Aligners vs Retainers: The Best Choice for Post-Orthodontic Care

aligners versus retainers

Navigating post-orthodontic care can be as crucial as the treatment itself. Two mainstays dominate this phase: aligners vs retainers. Both serve distinct purposes in preserving the hard-earned alignment of teeth.

In this guide, we delve into the intricacies of aligners and retainers: 

  • Differences between aligners and retainers
  • Similarities between aligners and retainers
  • Importance of retainers after aligners

Aligners vs. retainers: differences

When comparing aligners vs retainers, it’s essential to understand their distinct roles in orthodontic treatment. Aligners are designed to move teeth into desired positions by applying gentle, consistent pressure, and are typically replaced every one to two weeks. In contrast, retainers are used post-treatment to maintain teeth in their new positions, preventing them from shifting back. While dental aligners actively correct tooth alignment, retainers ensure long-term stability. This fundamental difference highlights the sequential nature of their use in achieving and maintaining a perfect smile.

How they work

When discussing aligners vs retainers, it’s important to understand their roles in orthodontic treatment. Aligners are custom-made trays that apply gentle pressure to straighten teeth, much like traditional braces but with a clear, thermoplastic material. Patients typically wear a series of aligners, each designed to move teeth incrementally over a period of one to two weeks. In the realm of clear aligners, SmilePath and NewSmile are emerging as notable players, offering alternative options for those seeking orthodontic treatment.

Retainers, on the other hand, are used after the active phase of orthodontic treatment. They maintain the new position of teeth, preventing them from shifting back to their original alignment. Retainers can be fixed or removable, with removable options including wire-type or clear plastic trays.

clear aligners vs retainers


Aligners correct the alignment of teeth, improving both aesthetics and function. Conversely, retainers ensure the teeth remain in their new positions post-treatment, anchoring them firmly to prevent relapse. The primary distinction in the aligners vs retainers comparison lies in their treatment goals: aligners move teeth, while retainers stabilize them.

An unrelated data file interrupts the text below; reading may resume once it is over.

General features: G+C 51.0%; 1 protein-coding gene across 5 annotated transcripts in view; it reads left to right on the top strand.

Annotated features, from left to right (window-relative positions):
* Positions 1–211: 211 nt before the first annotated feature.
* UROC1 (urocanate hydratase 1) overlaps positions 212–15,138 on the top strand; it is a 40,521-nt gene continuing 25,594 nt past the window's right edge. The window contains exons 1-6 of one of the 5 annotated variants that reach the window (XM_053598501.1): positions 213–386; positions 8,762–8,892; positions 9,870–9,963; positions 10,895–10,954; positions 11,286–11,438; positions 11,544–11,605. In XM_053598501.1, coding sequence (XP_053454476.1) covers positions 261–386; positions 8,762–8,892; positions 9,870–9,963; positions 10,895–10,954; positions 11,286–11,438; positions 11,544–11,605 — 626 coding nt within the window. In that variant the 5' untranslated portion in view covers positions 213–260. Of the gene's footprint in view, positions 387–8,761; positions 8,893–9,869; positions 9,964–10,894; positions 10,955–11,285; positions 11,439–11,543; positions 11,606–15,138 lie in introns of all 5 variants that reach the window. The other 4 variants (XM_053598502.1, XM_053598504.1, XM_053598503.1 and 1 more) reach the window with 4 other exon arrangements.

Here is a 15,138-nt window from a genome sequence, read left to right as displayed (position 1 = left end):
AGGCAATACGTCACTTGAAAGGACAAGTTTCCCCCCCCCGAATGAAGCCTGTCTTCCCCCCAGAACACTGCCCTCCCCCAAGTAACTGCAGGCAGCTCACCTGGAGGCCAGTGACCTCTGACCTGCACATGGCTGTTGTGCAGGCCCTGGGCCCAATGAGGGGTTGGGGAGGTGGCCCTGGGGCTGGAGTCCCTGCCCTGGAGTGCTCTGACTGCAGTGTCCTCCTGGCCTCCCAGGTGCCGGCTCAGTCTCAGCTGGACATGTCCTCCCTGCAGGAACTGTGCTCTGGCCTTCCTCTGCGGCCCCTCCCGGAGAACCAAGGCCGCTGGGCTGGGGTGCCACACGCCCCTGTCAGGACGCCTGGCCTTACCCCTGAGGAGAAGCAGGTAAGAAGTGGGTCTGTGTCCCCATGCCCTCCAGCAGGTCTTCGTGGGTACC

Treatment duration

Aligners must be worn for at least 22 hours daily, except when eating, drinking, or brushing teeth. After the teeth have moved to their desired positions, retainers are required. Initially, retainers are worn for 22-24 hours a day for around six months, then typically only at night (12-14 hours) indefinitely to maintain alignment.


Aligners are replaced frequently, usually every one to two weeks, as each tray is designed for a specific amount of tooth movement. Retainers, in contrast, are worn for at least 3 to 6 months before potentially being replaced with new ones as needed.

Aligners vs. retainers: similarities

Both aligners and retainers share some similarities. Their fabrication process involves an orthodontic evaluation and a 3D scan of the teeth. Using this virtual model, aligners and retainers are crafted using treatment planning software. Both are suitable for children and adults, offering a comfortable fit due to their smooth plastic material.

aligner and retainer

Comfort and appearance

In terms of comfort, both aligners and retainers are made from smooth plastic, making them gentle on the gums and soft tissues of the mouth. They are clear and nearly invisible, making it hard to distinguish between the two if you’re not familiar with aligners vs retainers.

Usage stages in orthodontic treatment

Patients interested in straightening their teeth with clear aligners should consult their dentist or orthodontist. Once the active treatment phase is complete, new imprints of the teeth are taken to create retainers. These retainers then help maintain the teeth in their new positions.

Post-treatment retainer wear

Post-treatment, retainers must be worn for a minimum of 22 hours daily for the first 6 to 12 months to stabilize the teeth. This step is critical because the bone and surrounding tissues need time to adapt and solidify around the newly aligned teeth.

Oral hygiene and retainer care